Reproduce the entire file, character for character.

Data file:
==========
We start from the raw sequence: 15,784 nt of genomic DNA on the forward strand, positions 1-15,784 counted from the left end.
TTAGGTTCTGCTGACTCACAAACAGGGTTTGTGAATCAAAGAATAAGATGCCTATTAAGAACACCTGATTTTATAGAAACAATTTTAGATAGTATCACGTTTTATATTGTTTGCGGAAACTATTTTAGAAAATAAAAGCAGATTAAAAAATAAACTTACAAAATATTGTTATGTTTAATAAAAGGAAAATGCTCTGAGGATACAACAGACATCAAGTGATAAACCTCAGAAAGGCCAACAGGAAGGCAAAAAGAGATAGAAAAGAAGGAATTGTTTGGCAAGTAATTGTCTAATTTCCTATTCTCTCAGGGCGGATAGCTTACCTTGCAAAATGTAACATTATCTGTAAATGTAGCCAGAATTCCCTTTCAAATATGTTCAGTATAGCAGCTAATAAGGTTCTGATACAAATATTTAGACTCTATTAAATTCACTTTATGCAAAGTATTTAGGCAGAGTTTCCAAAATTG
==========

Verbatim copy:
We start from the raw sequence: 15,784 nt of genomic DNA on the forward strand, positions 1-15,784 counted from the left end.
TTAGGTTCTGCTGACTCACAAACAGGGTTTGTGAATCAAAGAATAAGATGCCTATTAAGAACACCTGATTTTATAGAAACAATTTTAGATAGTATCACGTTTTATATTGTTTGCGGAAACTATTTTAGAAAATAAAAGCAGATTAAAAAATAAACTTACAAAATATTGTTATGTTTAATAAAAGGAAAATGCTCTGAGGATACAACAGACATCAAGTGATAAACCTCAGAAAGGCCAACAGGAAGGCAAAAAGAGATAGAAAAGAAGGAATTGTTTGGCAAGTAATTGTCTAATTTCCTATTCTCTCAGGGCGGATAGCTTACCTTGCAAAATGTAACATTATCTGTAAATGTAGCCAGAATTCCCTTTCAAATATGTTCAGTATAGCAGCTAATAAGGTTCTGATACAAATATTTAGACTCTATTAAATTCACTTTATGCAAAGTATTTAGGCAGAGTTTCCAAAATTG